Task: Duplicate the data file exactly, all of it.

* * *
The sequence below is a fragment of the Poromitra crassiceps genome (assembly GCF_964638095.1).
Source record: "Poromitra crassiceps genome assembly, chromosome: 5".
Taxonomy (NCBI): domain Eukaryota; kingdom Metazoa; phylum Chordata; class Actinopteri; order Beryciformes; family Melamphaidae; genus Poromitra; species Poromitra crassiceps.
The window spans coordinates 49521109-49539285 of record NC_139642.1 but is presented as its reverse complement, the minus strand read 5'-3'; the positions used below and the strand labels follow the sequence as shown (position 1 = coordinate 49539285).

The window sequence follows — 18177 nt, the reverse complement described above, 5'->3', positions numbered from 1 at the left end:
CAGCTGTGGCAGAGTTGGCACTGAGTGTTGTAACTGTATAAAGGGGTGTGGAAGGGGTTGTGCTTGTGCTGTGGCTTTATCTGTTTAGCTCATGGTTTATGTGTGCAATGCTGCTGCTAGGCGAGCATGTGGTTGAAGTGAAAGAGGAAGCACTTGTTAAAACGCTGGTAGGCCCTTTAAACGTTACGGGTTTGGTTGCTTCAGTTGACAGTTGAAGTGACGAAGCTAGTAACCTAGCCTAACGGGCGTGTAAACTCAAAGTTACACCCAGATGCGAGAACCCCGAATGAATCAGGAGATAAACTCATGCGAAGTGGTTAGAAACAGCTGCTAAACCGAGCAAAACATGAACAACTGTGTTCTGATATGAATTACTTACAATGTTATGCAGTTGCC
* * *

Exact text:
The sequence below is a fragment of the Poromitra crassiceps genome (assembly GCF_964638095.1).
Source record: "Poromitra crassiceps genome assembly, chromosome: 5".
Taxonomy (NCBI): domain Eukaryota; kingdom Metazoa; phylum Chordata; class Actinopteri; order Beryciformes; family Melamphaidae; genus Poromitra; species Poromitra crassiceps.
The window spans coordinates 49521109-49539285 of record NC_139642.1 but is presented as its reverse complement, the minus strand read 5'-3'; the positions used below and the strand labels follow the sequence as shown (position 1 = coordinate 49539285).

The window sequence follows — 18177 nt, the reverse complement described above, 5'->3', positions numbered from 1 at the left end:
CAGCTGTGGCAGAGTTGGCACTGAGTGTTGTAACTGTATAAAGGGGTGTGGAAGGGGTTGTGCTTGTGCTGTGGCTTTATCTGTTTAGCTCATGGTTTATGTGTGCAATGCTGCTGCTAGGCGAGCATGTGGTTGAAGTGAAAGAGGAAGCACTTGTTAAAACGCTGGTAGGCCCTTTAAACGTTACGGGTTTGGTTGCTTCAGTTGACAGTTGAAGTGACGAAGCTAGTAACCTAGCCTAACGGGCGTGTAAACTCAAAGTTACACCCAGATGCGAGAACCCCGAATGAATCAGGAGATAAACTCATGCGAAGTGGTTAGAAACAGCTGCTAAACCGAGCAAAACATGAACAACTGTGTTCTGATATGAATTACTTACAATGTTATGCAGTTGCC